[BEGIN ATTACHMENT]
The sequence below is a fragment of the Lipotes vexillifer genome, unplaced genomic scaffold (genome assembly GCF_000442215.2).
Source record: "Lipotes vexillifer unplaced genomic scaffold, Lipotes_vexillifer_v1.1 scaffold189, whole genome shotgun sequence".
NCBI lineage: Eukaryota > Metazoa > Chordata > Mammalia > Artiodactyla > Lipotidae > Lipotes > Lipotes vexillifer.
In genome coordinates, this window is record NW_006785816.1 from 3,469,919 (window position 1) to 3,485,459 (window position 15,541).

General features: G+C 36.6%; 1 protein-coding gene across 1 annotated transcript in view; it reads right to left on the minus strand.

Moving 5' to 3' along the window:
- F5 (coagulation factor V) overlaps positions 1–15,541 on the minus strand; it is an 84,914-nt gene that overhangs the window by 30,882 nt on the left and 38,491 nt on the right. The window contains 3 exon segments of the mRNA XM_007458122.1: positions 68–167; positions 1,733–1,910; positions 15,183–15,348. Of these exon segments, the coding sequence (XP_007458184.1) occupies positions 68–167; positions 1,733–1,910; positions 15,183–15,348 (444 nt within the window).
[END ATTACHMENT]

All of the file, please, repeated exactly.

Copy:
The sequence below is a fragment of the Lipotes vexillifer genome, unplaced genomic scaffold (genome assembly GCF_000442215.2).
Source record: "Lipotes vexillifer unplaced genomic scaffold, Lipotes_vexillifer_v1.1 scaffold189, whole genome shotgun sequence".
NCBI lineage: Eukaryota > Metazoa > Chordata > Mammalia > Artiodactyla > Lipotidae > Lipotes > Lipotes vexillifer.
In genome coordinates, this window is record NW_006785816.1 from 3,469,919 (window position 1) to 3,485,459 (window position 15,541).

General features: G+C 36.6%; 1 protein-coding gene across 1 annotated transcript in view; it reads right to left on the minus strand.

Moving 5' to 3' along the window:
- F5 (coagulation factor V) overlaps positions 1–15,541 on the minus strand; it is an 84,914-nt gene that overhangs the window by 30,882 nt on the left and 38,491 nt on the right. The window contains 3 exon segments of the mRNA XM_007458122.1: positions 68–167; positions 1,733–1,910; positions 15,183–15,348. Of these exon segments, the coding sequence (XP_007458184.1) occupies positions 68–167; positions 1,733–1,910; positions 15,183–15,348 (444 nt within the window).